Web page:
Death illustration by Stella Jurgen


As a very young child [way before bubble wrapping children was in vogue], I remember seeing “The Skeleton Dance,” a 1929 cartoon short—the first of Disney’s Silly Symphony series. The film is an interpretation of Danse Macabre [aka Dance of Death]—a symphonic poem by French composer Camille Saint-Saëns based on a medieval legend where Death himself shows up playing lively waltz to escort the living to their graves—kings and commoners, rich and poor, all to face the same fate because we are all connected in death. The Saint-Saëns version has Death in the cemetery, at midnight on Halloween, fiddle in hand playing for the skeletons who crawl out of the ground to dance until the rooster crows at dawn. The skeletons then return to the grave to rest for another year. The Disney version is cheerful and fun, showing four human skeletons dancing while interacting with all the elements we associate with Halloween—the full moon, bats, an owl, cats, a spider, graves and of course, lots of bones. Joyful and upbeat, yes, but five-year-old me was scared to…  you know. 

Within a year after watching this film, Death himself visited my house taking my father to a very early grave—he didn’t even have the decency to wait until halloween. At 31, he was gone forever—he had reached the ending that no one escapes.

I imagine the next few days were chaotic [understatement of the year?]. I was not consulted on any of the funeral arrangements, but at five, I likely would’ve agreed with whatever was pitched to me. “Mr. David, it seems your father was a great man, who deserves to be sent off in our best solid mahogany casket. Cry if you’d like me to go ahead and process the order.” At this point, I would’ve handed over my [toy] credit card and allowed them to do whatever they thought was “the best thing to do.” Without a “death plan,” which my 31-year-old father did not have—he would constantly joke that he was going to live to be 100—our grieving survivors have a few short days to make a slew of very important (and potentially costly) decisions. Things like choose funeral home, decide whether to cremate or bury, order an urn or tombstone, purchase or rent a casket, obtain a death certificate and burial permit, ask people to eulogize, plan service and maybe a reception, write an obituary, notify your family and friends, let your employer know that you will not be showing up to work… tomorrow [or ever], notify employer and family… and hopefully you’ve given someone passwords to all your online accounts. That doesn’t give a lot of time for your loved ones to research prices. Eventually someone will need to secure the deceased property, forward mail, obtain the will…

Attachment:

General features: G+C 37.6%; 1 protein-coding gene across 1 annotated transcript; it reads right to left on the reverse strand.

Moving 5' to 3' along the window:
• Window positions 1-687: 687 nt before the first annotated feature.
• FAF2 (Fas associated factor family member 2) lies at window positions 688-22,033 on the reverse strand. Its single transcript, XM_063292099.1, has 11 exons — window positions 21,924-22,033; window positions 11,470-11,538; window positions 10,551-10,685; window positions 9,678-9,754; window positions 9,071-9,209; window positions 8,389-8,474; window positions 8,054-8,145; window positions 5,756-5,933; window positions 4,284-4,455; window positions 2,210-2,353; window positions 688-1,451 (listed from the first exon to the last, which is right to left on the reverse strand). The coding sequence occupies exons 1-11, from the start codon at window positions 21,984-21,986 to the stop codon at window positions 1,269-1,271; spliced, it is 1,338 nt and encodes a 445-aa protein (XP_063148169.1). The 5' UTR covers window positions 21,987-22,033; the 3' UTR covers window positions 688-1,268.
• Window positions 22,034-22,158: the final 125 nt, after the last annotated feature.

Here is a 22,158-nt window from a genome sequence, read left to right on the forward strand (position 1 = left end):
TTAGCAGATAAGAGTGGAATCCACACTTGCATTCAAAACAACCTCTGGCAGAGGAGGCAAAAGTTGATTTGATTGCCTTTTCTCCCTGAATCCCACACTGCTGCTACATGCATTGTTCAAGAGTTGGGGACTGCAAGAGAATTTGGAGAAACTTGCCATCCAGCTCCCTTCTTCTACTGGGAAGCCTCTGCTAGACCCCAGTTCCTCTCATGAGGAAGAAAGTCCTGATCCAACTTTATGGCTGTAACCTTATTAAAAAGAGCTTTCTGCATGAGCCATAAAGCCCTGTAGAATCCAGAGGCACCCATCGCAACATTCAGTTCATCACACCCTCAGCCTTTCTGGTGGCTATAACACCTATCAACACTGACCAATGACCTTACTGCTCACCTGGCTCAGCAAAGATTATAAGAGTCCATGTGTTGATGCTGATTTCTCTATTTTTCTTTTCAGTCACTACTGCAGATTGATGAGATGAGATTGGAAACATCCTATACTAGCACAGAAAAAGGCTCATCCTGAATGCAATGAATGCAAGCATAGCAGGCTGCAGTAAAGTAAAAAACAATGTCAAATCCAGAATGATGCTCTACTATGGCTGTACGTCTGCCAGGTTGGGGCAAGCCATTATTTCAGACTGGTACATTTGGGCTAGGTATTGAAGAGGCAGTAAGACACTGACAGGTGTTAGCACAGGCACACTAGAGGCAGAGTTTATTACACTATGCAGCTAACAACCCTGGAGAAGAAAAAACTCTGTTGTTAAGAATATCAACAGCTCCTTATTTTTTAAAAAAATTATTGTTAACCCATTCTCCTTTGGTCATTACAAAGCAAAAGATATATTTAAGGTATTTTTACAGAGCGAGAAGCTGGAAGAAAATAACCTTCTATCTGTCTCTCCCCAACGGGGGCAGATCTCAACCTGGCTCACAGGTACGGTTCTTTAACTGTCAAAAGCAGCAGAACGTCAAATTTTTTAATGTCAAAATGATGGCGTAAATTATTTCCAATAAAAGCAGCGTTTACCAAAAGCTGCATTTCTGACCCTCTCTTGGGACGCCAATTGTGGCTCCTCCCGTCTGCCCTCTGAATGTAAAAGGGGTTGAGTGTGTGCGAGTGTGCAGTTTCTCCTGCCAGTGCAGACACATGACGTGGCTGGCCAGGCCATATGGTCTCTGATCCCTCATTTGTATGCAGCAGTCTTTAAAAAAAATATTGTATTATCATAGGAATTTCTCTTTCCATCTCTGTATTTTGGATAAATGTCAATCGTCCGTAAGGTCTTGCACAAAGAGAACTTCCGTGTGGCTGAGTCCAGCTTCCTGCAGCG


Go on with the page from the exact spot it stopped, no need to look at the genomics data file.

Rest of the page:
Ah death. It’s a sensitive topic… a subject that’s uncomfortable to talk about…  one that usually gets locked inside a box and buried underground. Sure, we celebrate death every year, by dressing up as ghouls and ghosts, but the focus is more on our fear of the unknown and our mortality than a day of reflection for the family or friends who have passed. Many of us struggle with having to think about the implication of death [myself included] so we avoid the topic.

For the longest time, in the western world, planning wasn’t a  huge issue. Most people were given a church service, then buried in a cemetery nearby—usually the same resting spot of relatives that were long-gone. As time passed, the funeral business became, well, big business because it’s fairly easy to upsell to a person wearing a grief-target on their back. Naturally, you want to give them the best send-off possible, and we all know the only way to do that is to spend lots and lots of money, right?

Wrong. We are in the age of options and just like buying a car, more and more people have started to shop around for a burial that reflects who they were in life. Others are shopping for the best deals because, let’s be honest, many of us can’t afford to die. Just like cars, there are options. “Sure we have the base model but don’t you want air conditioning and sharp looking alloy rims?” I’m not suggesting you take it upon yourself to drive your loved-one’s body to the crematorium [although here in Canada, you’d be legally within your right to do so, as long as you get the right paperwork and ensure the deceased is placed in an enclosed rigid, leak-proof container that is not visible to the public], but since upselling at funeral homes can increase costs by 1000%, some things are worth questioning. 

Embalming. This is the process preserving a corpse from decay. We humans have been embalming our dead for thousands of years, most notably the Egyptians did so before mummification to enable the soul to return to the body after death—think King Tut. These ancient techniques involved using spice and plant based concoctions to preserve the body for spiritual reasons. Modern embalming developed as more of a sentimental thing. With people dying further away from home, it was used as a way to preserve the body for travel, to give us a little more time with our deceased friends—when British admiral Lord Nelson was killed in the Battle of Trafalgar, a state funeral was in order, so his body was preserved in brandy mixed with camphor and myrrh for over two months. War, specifically the American Civil War, basically created the undertaker/funeral business and made embalming standard practice—lots of dead bodies that needed to be transported home. The modern process is also quite different, which involves draining all the fluids from the body and replacing them with extremely toxic, carcinogenic chemicals—leaving embalmers susceptible to myeloid leukemia and other rare cancers. This all made sense at the time, but with the advent of refrigeration, is embalming necessary? Depends. If you’re planning to do some Weekend at Bernie’s type of road trip with your deceased buddy, absolutely, if not, the answer is no, it is not. Embalming is expected, because, “it’s always been that way,” and some will, “strongly suggest it,” as a, “safety precaution for the guests,” but that’s just crap. Dead bodies do not cough or sneeze, and any viruses expired wth the body, so they aren’t dangerous at all. You have a better chance of getting sick from the dude who came over to offer his condolences in the form of a full body hug and whisper in your ear.